A crowded Wellington primary school has had to convert its library into a classroom to make room for all the extra students this year.
Now, it's putting out the call for a caravan or small truck to keep some library books in.
Houghton Valley School want to keep the library books accessible to students, so are hoping to display them in a pop-up library truck once students move into the space.
Chair of the school's board of trustees, Sarah Graydon, said some of the books and library space were still accessible to children.
"The library will be a perfectly nice classroom space and there will be some access for the children to still be able to use the library. Obviously we would prefer not to be doing that but the kids in that class will still have a good learning environment in a nice classroom," Graydon said.
She was unsure how long the children would have to remain in the library, but it would be "certainly for the rest of the year, unless someone magics us up an extra classroom . . . they don't just turn up overnight".
"We certainly expect it to be an issue for the next few years."
While they still currently have enough classrooms for the children, it was inevitable that as the year progressed, they would have to reshuffle rooms and put a class into the library, so Graydon said they would rather start the year with kids in the library than disrupt them halfway through.
She said the information the Ministry of Education had was that the increase in children on the roll was a "demographic bulge or blip", and the roll might decrease in later years, but Graydon said it was "hard to know" if the numbers would actually decrease later.
She was not expecting the school to be given help any time soon.
"I'm certainly not holding my breath."
The situation with the library was "not ideal, but it's not the end of the world either".
Graydon was aware student numbers would "grow and shrink", but thought it was "a shame" there was not some "agile" option for schools to meet changing demands.
The school's home and school association has put a call out on Facebook for a caravan or small truck to keep some of the books in while the library is being used.
Principal of Balmoral School in Auckland, Malcolm Milner, said he was expecting he'd have to put students into the library at the end of term two if nothing had been done about the overcrowding problem.
Two mobile classrooms were put on the school's field in August on temporary piles, but the school has been unable to use the rooms until the Ministry of Education organised permanent piles for them.
However, Milner received an email on January 12 stating the Ministry had been unable to get resource consent to do so, and the quote from the contractor to put the rooms onto piles was too high, so they would be trying for a lower price.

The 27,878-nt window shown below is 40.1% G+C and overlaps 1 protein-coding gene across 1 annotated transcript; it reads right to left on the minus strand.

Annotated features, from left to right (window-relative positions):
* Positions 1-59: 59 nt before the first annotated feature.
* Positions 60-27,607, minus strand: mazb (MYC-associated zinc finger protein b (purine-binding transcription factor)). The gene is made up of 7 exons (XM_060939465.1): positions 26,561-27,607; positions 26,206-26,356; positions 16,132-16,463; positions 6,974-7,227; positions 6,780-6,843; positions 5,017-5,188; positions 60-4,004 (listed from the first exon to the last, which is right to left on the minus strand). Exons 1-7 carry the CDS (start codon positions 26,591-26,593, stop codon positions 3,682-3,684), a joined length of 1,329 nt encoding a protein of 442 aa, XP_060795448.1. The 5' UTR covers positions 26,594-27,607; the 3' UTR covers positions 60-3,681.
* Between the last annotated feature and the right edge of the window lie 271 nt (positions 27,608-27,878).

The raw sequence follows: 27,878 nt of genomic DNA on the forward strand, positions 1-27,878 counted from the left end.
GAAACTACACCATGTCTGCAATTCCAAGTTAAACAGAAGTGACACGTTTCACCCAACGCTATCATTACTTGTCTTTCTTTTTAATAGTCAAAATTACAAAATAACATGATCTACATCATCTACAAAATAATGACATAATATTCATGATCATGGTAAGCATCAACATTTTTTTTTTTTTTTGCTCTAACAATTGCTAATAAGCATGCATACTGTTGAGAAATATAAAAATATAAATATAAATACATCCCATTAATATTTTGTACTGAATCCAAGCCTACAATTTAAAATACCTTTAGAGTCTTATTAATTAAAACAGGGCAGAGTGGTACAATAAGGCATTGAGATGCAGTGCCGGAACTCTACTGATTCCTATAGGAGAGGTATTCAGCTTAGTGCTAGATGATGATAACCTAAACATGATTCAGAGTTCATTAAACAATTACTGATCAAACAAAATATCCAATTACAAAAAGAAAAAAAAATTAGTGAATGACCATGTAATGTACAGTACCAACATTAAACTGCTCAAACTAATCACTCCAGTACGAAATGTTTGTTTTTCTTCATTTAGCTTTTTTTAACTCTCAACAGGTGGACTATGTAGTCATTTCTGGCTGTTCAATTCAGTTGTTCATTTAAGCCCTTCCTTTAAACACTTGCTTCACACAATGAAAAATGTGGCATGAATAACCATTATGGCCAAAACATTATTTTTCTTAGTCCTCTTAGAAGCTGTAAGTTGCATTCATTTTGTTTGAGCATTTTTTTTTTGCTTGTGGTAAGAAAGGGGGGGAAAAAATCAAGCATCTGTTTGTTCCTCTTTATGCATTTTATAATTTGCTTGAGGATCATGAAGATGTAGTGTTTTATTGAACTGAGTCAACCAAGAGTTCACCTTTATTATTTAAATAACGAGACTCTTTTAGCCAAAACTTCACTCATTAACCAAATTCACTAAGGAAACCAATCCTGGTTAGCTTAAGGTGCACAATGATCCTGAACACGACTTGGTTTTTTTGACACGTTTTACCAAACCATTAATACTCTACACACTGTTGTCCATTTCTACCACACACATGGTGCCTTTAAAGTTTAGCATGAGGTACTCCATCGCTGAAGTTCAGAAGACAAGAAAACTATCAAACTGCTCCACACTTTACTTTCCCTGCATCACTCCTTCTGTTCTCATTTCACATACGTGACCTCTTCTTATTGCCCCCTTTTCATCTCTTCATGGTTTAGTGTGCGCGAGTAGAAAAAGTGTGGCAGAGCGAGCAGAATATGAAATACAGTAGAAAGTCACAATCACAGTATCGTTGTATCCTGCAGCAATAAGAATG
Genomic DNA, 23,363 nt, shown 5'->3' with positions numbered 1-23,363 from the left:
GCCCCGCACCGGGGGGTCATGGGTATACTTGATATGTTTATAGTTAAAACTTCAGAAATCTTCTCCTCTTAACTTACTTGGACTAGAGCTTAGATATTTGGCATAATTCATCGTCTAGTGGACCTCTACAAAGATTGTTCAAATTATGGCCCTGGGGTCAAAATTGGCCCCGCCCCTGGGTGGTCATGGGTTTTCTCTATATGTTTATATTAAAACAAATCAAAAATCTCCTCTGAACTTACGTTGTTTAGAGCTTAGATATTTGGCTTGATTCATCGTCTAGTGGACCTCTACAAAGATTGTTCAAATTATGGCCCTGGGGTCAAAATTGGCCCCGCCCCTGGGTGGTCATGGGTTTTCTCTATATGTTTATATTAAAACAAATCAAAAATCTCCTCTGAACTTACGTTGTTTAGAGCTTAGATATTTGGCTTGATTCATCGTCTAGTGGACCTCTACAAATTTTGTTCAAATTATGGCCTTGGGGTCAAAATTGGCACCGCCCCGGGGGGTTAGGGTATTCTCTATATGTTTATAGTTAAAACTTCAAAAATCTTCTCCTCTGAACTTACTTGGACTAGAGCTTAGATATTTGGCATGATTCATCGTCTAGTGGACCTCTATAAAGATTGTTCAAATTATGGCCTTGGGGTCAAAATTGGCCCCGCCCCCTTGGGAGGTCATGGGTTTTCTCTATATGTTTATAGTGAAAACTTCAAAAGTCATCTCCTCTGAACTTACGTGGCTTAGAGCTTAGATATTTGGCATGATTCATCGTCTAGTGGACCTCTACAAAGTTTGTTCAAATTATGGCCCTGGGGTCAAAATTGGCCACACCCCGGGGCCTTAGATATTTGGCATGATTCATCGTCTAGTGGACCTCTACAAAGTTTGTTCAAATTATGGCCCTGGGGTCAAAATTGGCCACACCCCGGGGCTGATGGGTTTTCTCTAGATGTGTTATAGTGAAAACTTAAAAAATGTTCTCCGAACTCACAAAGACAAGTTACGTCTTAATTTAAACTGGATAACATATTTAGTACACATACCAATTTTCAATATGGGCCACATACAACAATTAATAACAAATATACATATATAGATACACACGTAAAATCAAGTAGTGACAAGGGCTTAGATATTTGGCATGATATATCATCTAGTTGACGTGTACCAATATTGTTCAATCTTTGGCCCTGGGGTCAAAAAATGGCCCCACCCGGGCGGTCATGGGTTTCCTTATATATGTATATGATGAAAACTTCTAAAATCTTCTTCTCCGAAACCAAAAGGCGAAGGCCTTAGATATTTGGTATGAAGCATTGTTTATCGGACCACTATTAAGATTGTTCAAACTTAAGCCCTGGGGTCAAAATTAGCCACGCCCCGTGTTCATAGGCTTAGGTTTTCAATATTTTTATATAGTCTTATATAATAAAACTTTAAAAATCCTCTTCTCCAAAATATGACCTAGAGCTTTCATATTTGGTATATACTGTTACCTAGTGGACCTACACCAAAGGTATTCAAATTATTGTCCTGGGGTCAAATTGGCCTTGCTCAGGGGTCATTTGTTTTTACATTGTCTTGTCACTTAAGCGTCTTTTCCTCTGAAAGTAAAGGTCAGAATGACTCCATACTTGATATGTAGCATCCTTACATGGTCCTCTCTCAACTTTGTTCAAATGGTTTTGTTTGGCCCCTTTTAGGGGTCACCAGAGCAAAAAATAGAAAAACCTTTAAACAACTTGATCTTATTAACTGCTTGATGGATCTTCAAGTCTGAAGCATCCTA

Meanwhile, one of his seven year five and six classes had to be moved to the new entrants' room, about 150m away from the rest of their year group.
By the time more students joined later in the year, if the mobile classrooms were not ready, he would be moving students into the library.
"My job is to keep the school running as effectively as possible with the least amount of disruption," he said.
"We've got plans in place."
While the mobile classrooms might be ready by the end of term two, Milner was not counting on it and was preparing to move the children.
"It needs to be realised that in Auckland especially, we've got a problem with people being able to do the job now . . . the Ministry may need to look at its budget."
Green Party education spokeswoman Catherine Delahunty said it was "not okay" for schools to be having to use libraries as classroom.
"It's certainly a symptom of the overcrowding that's going on in schools," she said.
"The education is bursting at the seams ... it's not okay for a school to have to use a library for a classroom."
Delahunty said school libraries and books were "the backbone for kids' learning".
The Government must address school roll growth, she said.
"I don't think we can be confident that these are just blips ... we have an increasing population."
Head of sector enablement and support at the Ministry of Education Katrina Casey said Houghton Valley School was looking for a temporary solution to a peak in its roll later in the year, and it was expected to start declining again from next year.
"The school is exploring the idea of erecting a pop-up library on its site," she said.
"Its home and school association has posted a Facebook message seeking a caravan, truck or container to house a library for students to visit.
"The school has described the idea to us as a 'fun' way to house their collection of books."
For any school that wants to limit its size, it can consider adjusting the boundaries for its enrolment scheme to take less children," she said.
"Houghton Valley School [is] looking at tweaking the boundaries of its enrolment zone to limit the size of its roll in future.
"We met with the school's board of trustees in December to talk about what the school would like to do.
"Like any school experiencing growth, a new classroom isn't always the best solution if growth is expected to be short-term in nature.
"The Government's investment in new schools and new classrooms is running at all-time highs, with $5 billion spent on school property across New Zealand since 2008."